This dissertation argues that American beaches, within the world of leisure and pleasure, were significant contested spaces of social change and debate. Overtime, from about 1880 to 1940, social restrictions loosened at the beach, allowing men, women, and people of color to express themselves in ways that had been previously controlled, curtailed, or proscribed. The emergence of mass popular amusements at the beach attracted a wide array of the American population. Both working-class and middle-class Americans absorbed the culture of new beach attractions, such as amusement parks, piers, boardwalks, and bathhouses. In doing so, they interacted more with each other and, in turn, defined themselves by the type of beach vacations they could take. By 1940, the beach had become an essential vacation destination for Americans of all backgrounds.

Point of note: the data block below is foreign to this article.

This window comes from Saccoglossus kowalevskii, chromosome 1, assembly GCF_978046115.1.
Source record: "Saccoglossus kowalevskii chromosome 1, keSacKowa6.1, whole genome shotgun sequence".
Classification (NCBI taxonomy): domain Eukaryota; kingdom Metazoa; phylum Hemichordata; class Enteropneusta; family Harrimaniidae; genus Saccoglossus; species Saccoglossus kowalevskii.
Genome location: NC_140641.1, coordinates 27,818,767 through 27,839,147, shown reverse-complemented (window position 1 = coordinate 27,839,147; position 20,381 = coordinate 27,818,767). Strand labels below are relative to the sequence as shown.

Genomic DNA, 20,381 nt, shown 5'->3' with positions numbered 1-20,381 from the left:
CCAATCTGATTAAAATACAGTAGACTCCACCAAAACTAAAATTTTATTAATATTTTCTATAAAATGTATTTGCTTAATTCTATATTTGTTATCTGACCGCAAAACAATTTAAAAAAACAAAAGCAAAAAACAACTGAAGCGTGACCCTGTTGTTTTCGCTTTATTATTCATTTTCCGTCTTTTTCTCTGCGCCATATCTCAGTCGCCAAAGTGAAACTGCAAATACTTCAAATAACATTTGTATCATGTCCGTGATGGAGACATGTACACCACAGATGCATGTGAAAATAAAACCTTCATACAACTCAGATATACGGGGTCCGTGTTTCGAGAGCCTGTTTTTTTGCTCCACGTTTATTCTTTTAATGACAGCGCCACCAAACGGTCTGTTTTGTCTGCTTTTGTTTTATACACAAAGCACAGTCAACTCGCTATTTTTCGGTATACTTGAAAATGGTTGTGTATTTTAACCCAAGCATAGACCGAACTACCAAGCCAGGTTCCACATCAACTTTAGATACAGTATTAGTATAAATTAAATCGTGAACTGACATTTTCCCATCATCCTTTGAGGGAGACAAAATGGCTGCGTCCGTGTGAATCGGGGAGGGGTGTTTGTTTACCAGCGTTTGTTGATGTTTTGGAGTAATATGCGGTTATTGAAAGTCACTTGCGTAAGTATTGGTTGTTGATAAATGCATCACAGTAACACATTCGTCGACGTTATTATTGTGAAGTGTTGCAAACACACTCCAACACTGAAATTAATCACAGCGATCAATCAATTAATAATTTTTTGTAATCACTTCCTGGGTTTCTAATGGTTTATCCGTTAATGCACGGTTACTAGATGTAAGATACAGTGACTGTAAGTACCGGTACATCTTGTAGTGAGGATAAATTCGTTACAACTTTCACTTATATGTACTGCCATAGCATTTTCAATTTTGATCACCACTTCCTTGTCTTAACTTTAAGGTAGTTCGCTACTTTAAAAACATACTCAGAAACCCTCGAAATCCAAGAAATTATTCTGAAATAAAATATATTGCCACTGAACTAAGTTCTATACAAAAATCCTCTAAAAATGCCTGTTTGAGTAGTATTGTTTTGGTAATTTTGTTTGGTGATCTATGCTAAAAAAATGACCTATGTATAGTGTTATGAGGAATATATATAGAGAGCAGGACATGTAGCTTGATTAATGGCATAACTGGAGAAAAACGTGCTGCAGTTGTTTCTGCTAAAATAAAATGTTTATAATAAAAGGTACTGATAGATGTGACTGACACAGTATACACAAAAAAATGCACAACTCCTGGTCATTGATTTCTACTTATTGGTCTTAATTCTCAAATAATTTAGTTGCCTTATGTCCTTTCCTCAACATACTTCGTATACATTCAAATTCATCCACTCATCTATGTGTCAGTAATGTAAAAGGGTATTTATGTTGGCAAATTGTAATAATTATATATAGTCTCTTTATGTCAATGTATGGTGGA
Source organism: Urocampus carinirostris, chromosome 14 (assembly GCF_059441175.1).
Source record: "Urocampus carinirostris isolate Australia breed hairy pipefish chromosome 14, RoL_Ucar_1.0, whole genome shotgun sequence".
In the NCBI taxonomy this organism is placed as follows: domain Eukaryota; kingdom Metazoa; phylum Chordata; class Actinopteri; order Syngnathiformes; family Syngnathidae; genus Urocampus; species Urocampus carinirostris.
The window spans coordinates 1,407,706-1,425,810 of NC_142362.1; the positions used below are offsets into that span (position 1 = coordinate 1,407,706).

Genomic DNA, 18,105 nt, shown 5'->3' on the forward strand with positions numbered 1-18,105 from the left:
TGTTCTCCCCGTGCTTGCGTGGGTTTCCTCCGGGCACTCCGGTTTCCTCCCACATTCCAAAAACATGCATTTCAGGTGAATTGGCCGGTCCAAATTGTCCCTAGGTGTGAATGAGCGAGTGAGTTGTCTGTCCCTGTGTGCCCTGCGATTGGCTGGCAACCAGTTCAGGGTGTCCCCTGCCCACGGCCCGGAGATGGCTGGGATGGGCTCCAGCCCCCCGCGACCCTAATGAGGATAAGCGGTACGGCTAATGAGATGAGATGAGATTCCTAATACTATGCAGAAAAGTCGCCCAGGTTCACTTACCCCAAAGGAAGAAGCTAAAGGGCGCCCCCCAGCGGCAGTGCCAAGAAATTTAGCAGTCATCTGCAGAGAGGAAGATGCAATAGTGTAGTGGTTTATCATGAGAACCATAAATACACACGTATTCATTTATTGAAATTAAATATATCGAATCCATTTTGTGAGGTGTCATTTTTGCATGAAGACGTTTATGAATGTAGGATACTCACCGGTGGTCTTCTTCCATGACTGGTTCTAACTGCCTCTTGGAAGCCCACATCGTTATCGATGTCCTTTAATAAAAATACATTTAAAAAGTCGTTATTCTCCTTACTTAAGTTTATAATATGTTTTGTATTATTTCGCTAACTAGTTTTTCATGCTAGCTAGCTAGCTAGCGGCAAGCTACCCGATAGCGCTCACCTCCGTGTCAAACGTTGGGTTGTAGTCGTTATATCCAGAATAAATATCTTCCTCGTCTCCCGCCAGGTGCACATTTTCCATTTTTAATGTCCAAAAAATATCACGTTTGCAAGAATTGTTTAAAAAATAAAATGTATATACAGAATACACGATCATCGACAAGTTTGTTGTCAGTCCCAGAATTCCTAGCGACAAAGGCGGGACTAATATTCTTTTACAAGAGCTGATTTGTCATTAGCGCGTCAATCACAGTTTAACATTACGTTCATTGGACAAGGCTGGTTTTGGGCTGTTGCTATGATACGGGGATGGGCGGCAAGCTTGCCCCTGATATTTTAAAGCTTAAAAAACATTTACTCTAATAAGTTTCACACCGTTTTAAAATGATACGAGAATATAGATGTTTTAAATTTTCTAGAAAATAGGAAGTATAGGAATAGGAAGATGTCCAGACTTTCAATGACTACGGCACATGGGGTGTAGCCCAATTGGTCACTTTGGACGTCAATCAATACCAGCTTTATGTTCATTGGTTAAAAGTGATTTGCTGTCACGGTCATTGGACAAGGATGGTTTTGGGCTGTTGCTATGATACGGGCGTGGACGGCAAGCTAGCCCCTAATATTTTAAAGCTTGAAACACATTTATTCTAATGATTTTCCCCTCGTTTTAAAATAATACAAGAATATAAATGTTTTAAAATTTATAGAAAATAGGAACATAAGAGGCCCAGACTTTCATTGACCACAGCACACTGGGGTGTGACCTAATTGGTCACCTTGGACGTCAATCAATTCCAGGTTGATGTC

As more Americans from diverse backgrounds began taking vacations and visiting leisure spaces, beachgoing became a national experience. Beaches could accommodate those visitors who wanted long vacations, day-trippers, and people visiting just for an afternoon excursion. The beach became a quintessential American leisure destination where Americans experimented with gender roles and social interactions.
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beach, leisure, women, gender, popular attractions, African American leisure
DePond, Margaret Elena. "Beach Bodies: Gender and the Beach in American Culture, 1880-1940." (2019). https://digitalrepository.unm.edu/hist_etds/265